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[ People Shook or Shaken or Not Shaken ]
29 July 2023

As I stayed abroad since young, I missed out on details of East Asian history. I needed to know the differences of inner characteristics of the three East Asian countries in order to confidently say “ I’m not Chinese”. This story is about the nature of people formed by overcoming their own ordeals in three closely related but distinctive countries.

The Koreans shook themselves. With tight supervision in a small land, ordinary people shook their bodies and heads before shaking the society. When the sadness of people is suppressed, it upgrades into something called Han (한). This anguish spirit had no place to go but into humble humors among the people with passive nature. Still, if the spirit is not comforted enough, they looked for something called Sinmyung (신명), best translated as an intense status of focus, pleasure, trance. If it is still not resolved, then it bursts into uprising at the end, after all these steps.

On the other hand, the shaken are the Chinese. Unlike Koreans, they were frank about their anger and release directly. During the continuous violence and extortion between countless kingdoms and tribes on the vast land, they learned to actively respond to the suffering.
While Korean and Chinese people could identify the source of anger due to the pressure and aggression from the ruling class and outside forces, Japan suffered from unexpected natural disasters. The people couldn’t blame anything but the sky. Piles of efforts and fortunes were destroyed. When recovered, again crushed by another random force. To resist helpless circumstances, They developed an obsession for control and proactivity. Lunch box had to be neatly cute and delicate even if it will be eaten soon and it was necessary to produce an aesthetically unique shape for the shooting window of a rampart. In search of beauty, they redeemed themselves. The Japanese were not shaken and firmly showed the stance of “nevertheless”, living on the swaying ground.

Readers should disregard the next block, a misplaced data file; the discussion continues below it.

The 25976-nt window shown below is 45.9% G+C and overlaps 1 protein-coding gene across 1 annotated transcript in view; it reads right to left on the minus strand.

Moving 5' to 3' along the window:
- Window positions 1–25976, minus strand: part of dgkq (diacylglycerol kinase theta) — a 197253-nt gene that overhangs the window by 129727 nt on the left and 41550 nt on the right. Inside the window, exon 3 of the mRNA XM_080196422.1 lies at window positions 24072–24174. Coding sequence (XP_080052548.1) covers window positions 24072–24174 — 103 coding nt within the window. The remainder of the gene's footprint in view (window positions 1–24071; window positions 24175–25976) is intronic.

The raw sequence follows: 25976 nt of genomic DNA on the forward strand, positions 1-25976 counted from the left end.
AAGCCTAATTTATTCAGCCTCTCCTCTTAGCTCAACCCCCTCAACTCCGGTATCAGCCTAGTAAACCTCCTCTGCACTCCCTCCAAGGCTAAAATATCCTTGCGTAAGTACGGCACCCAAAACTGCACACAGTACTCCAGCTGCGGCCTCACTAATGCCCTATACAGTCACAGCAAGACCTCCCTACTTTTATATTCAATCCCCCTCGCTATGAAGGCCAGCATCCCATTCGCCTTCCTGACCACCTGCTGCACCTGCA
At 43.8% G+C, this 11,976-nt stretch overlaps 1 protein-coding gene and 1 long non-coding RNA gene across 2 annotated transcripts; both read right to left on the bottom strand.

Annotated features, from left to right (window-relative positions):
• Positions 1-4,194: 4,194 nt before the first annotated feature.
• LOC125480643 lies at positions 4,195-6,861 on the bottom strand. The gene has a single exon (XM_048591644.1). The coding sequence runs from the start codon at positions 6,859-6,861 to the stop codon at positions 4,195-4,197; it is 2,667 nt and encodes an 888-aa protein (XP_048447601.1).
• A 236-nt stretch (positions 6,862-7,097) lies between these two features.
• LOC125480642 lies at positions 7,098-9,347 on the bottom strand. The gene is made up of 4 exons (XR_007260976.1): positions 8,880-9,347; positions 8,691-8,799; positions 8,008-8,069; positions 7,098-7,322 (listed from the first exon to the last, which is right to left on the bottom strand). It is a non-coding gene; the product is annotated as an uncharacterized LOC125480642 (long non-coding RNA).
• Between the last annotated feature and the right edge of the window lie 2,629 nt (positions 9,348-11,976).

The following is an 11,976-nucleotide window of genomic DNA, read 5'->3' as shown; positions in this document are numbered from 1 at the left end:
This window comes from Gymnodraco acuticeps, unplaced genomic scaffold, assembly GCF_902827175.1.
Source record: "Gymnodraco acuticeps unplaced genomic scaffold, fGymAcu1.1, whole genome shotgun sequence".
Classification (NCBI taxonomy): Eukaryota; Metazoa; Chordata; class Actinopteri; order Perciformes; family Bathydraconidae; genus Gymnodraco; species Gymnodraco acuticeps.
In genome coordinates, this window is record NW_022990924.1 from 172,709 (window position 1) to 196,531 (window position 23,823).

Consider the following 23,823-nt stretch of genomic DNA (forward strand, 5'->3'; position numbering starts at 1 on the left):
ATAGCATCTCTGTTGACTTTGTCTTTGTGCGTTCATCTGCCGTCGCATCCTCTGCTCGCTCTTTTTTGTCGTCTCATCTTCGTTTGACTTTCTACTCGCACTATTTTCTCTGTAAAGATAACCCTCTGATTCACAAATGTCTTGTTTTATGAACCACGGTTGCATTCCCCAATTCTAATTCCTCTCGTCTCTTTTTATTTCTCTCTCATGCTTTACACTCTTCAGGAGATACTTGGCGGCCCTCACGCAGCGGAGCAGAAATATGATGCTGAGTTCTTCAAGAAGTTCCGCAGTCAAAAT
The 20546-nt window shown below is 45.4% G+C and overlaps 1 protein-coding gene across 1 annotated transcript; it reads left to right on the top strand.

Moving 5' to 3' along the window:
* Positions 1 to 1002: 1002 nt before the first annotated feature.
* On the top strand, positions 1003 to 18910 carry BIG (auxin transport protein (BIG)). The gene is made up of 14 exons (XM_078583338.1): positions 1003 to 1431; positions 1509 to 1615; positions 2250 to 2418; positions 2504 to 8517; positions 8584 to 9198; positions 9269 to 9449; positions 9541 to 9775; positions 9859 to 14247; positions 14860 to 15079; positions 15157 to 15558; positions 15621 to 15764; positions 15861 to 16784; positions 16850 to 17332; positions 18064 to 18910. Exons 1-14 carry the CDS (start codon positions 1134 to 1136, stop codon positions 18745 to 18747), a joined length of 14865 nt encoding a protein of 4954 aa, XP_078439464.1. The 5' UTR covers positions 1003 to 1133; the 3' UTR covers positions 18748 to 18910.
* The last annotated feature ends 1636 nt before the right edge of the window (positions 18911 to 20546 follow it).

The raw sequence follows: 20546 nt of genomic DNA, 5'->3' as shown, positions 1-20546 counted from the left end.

It is too brief to conclude that Japanese culture is the culture of death. Even though it seems to praise death on the outside, if they truly praise death, how will the culture be prolonged? If “Praise of Death” is put into the inner-mind translator, it would be a cry of “I’m afraid of death.” says Sang Hyun Ji, the author of Antagonism -The Cultural Psychology of Korean, China and Japan.
As I jumped around the chapters of the book, Antagonism, I took notes of the anger management approaches which were the background of the culture of three countries. And at the end, I drew graphs, based on the author’s words, of each country’s rhythm with the energy of yin and yang. I found a circle in one of the three.